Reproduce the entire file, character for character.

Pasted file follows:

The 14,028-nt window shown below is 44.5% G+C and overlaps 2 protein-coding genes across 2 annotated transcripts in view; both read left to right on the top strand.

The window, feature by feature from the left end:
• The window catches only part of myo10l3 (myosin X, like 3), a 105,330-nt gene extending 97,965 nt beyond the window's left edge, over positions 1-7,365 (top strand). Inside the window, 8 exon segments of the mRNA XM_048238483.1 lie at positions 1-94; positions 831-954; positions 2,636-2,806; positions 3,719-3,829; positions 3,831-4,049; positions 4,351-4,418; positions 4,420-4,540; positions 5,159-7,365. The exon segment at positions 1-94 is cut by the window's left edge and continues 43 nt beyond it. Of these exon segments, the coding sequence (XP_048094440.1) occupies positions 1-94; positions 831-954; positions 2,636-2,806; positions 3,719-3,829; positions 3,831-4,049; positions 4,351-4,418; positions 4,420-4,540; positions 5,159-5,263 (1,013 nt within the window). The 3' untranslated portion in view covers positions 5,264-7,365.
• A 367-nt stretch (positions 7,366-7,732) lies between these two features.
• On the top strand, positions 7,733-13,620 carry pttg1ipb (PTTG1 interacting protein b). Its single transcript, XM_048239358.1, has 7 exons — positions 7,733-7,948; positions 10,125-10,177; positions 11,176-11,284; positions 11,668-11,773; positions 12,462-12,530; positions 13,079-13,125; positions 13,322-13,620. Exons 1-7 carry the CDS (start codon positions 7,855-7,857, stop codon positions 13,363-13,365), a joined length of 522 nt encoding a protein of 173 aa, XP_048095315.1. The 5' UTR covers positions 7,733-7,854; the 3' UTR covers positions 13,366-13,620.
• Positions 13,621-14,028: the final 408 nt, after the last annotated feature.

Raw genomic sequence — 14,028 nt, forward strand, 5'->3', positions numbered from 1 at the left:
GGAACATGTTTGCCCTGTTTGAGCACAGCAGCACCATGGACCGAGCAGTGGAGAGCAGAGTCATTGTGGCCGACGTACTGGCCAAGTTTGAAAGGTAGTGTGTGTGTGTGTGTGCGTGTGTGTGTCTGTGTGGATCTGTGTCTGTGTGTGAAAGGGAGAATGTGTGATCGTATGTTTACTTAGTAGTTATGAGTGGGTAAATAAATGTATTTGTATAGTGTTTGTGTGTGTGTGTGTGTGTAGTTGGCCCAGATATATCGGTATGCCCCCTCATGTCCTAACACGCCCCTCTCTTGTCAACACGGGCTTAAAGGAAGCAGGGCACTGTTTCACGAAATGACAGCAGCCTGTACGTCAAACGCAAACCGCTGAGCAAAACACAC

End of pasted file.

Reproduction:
The 14,028-nt window shown below is 44.5% G+C and overlaps 2 protein-coding genes across 2 annotated transcripts in view; both read left to right on the top strand.

The window, feature by feature from the left end:
• The window catches only part of myo10l3 (myosin X, like 3), a 105,330-nt gene extending 97,965 nt beyond the window's left edge, over positions 1-7,365 (top strand). Inside the window, 8 exon segments of the mRNA XM_048238483.1 lie at positions 1-94; positions 831-954; positions 2,636-2,806; positions 3,719-3,829; positions 3,831-4,049; positions 4,351-4,418; positions 4,420-4,540; positions 5,159-7,365. The exon segment at positions 1-94 is cut by the window's left edge and continues 43 nt beyond it. Of these exon segments, the coding sequence (XP_048094440.1) occupies positions 1-94; positions 831-954; positions 2,636-2,806; positions 3,719-3,829; positions 3,831-4,049; positions 4,351-4,418; positions 4,420-4,540; positions 5,159-5,263 (1,013 nt within the window). The 3' untranslated portion in view covers positions 5,264-7,365.
• A 367-nt stretch (positions 7,366-7,732) lies between these two features.
• On the top strand, positions 7,733-13,620 carry pttg1ipb (PTTG1 interacting protein b). Its single transcript, XM_048239358.1, has 7 exons — positions 7,733-7,948; positions 10,125-10,177; positions 11,176-11,284; positions 11,668-11,773; positions 12,462-12,530; positions 13,079-13,125; positions 13,322-13,620. Exons 1-7 carry the CDS (start codon positions 7,855-7,857, stop codon positions 13,363-13,365), a joined length of 522 nt encoding a protein of 173 aa, XP_048095315.1. The 5' UTR covers positions 7,733-7,854; the 3' UTR covers positions 13,366-13,620.
• Positions 13,621-14,028: the final 408 nt, after the last annotated feature.

Raw genomic sequence — 14,028 nt, forward strand, 5'->3', positions numbered from 1 at the left:
GGAACATGTTTGCCCTGTTTGAGCACAGCAGCACCATGGACCGAGCAGTGGAGAGCAGAGTCATTGTGGCCGACGTACTGGCCAAGTTTGAAAGGTAGTGTGTGTGTGTGTGTGCGTGTGTGTGTCTGTGTGGATCTGTGTCTGTGTGTGAAAGGGAGAATGTGTGATCGTATGTTTACTTAGTAGTTATGAGTGGGTAAATAAATGTATTTGTATAGTGTTTGTGTGTGTGTGTGTGTGTAGTTGGCCCAGATATATCGGTATGCCCCCTCATGTCCTAACACGCCCCTCTCTTGTCAACACGGGCTTAAAGGAAGCAGGGCACTGTTTCACGAAATGACAGCAGCCTGTACGTCAAACGCAAACCGCTGAGCAAAACACAC